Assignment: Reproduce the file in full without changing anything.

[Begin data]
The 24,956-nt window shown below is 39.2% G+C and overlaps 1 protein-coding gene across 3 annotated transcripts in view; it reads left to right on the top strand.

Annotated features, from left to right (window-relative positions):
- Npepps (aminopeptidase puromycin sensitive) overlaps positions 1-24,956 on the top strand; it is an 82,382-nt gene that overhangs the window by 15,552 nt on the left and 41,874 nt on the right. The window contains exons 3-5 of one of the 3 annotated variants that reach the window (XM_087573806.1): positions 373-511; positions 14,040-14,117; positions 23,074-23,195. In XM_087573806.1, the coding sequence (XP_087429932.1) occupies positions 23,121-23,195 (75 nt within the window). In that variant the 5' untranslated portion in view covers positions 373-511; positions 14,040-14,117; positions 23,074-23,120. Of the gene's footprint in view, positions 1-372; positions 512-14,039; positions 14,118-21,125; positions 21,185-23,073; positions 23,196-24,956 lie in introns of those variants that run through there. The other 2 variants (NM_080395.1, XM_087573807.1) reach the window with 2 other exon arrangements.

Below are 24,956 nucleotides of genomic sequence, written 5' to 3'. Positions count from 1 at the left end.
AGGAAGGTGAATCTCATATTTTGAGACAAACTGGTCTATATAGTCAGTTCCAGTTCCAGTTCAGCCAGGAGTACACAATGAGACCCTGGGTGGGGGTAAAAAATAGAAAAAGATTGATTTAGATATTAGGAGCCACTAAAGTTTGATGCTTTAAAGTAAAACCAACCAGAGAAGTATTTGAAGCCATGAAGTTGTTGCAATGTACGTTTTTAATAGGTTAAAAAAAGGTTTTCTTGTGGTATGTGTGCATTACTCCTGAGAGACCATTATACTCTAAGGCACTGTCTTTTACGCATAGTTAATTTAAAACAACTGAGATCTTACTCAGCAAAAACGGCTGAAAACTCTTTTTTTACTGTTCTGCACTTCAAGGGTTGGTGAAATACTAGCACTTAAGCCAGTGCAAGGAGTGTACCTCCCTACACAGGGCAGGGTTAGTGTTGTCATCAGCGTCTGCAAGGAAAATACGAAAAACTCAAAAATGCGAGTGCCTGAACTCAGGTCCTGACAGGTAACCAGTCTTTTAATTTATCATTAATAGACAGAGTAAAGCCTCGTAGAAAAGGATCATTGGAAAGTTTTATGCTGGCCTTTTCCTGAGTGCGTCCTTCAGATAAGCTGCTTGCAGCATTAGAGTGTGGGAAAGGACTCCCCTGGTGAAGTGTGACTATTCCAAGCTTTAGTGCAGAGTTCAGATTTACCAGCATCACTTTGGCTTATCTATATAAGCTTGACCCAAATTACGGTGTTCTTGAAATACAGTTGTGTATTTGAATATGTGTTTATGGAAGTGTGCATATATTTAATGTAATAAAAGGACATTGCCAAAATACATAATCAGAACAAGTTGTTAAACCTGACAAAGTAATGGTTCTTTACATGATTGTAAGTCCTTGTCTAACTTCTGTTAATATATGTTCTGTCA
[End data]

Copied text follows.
The 24,956-nt window shown below is 39.2% G+C and overlaps 1 protein-coding gene across 3 annotated transcripts in view; it reads left to right on the top strand.

Annotated features, from left to right (window-relative positions):
- Npepps (aminopeptidase puromycin sensitive) overlaps positions 1-24,956 on the top strand; it is an 82,382-nt gene that overhangs the window by 15,552 nt on the left and 41,874 nt on the right. The window contains exons 3-5 of one of the 3 annotated variants that reach the window (XM_087573806.1): positions 373-511; positions 14,040-14,117; positions 23,074-23,195. In XM_087573806.1, the coding sequence (XP_087429932.1) occupies positions 23,121-23,195 (75 nt within the window). In that variant the 5' untranslated portion in view covers positions 373-511; positions 14,040-14,117; positions 23,074-23,120. Of the gene's footprint in view, positions 1-372; positions 512-14,039; positions 14,118-21,125; positions 21,185-23,073; positions 23,196-24,956 lie in introns of those variants that run through there. The other 2 variants (NM_080395.1, XM_087573807.1) reach the window with 2 other exon arrangements.

Below are 24,956 nucleotides of genomic sequence, written 5' to 3'. Positions count from 1 at the left end.
AGGAAGGTGAATCTCATATTTTGAGACAAACTGGTCTATATAGTCAGTTCCAGTTCCAGTTCAGCCAGGAGTACACAATGAGACCCTGGGTGGGGGTAAAAAATAGAAAAAGATTGATTTAGATATTAGGAGCCACTAAAGTTTGATGCTTTAAAGTAAAACCAACCAGAGAAGTATTTGAAGCCATGAAGTTGTTGCAATGTACGTTTTTAATAGGTTAAAAAAAGGTTTTCTTGTGGTATGTGTGCATTACTCCTGAGAGACCATTATACTCTAAGGCACTGTCTTTTACGCATAGTTAATTTAAAACAACTGAGATCTTACTCAGCAAAAACGGCTGAAAACTCTTTTTTTACTGTTCTGCACTTCAAGGGTTGGTGAAATACTAGCACTTAAGCCAGTGCAAGGAGTGTACCTCCCTACACAGGGCAGGGTTAGTGTTGTCATCAGCGTCTGCAAGGAAAATACGAAAAACTCAAAAATGCGAGTGCCTGAACTCAGGTCCTGACAGGTAACCAGTCTTTTAATTTATCATTAATAGACAGAGTAAAGCCTCGTAGAAAAGGATCATTGGAAAGTTTTATGCTGGCCTTTTCCTGAGTGCGTCCTTCAGATAAGCTGCTTGCAGCATTAGAGTGTGGGAAAGGACTCCCCTGGTGAAGTGTGACTATTCCAAGCTTTAGTGCAGAGTTCAGATTTACCAGCATCACTTTGGCTTATCTATATAAGCTTGACCCAAATTACGGTGTTCTTGAAATACAGTTGTGTATTTGAATATGTGTTTATGGAAGTGTGCATATATTTAATGTAATAAAAGGACATTGCCAAAATACATAATCAGAACAAGTTGTTAAACCTGACAAAGTAATGGTTCTTTACATGATTGTAAGTCCTTGTCTAACTTCTGTTAATATATGTTCTGTCA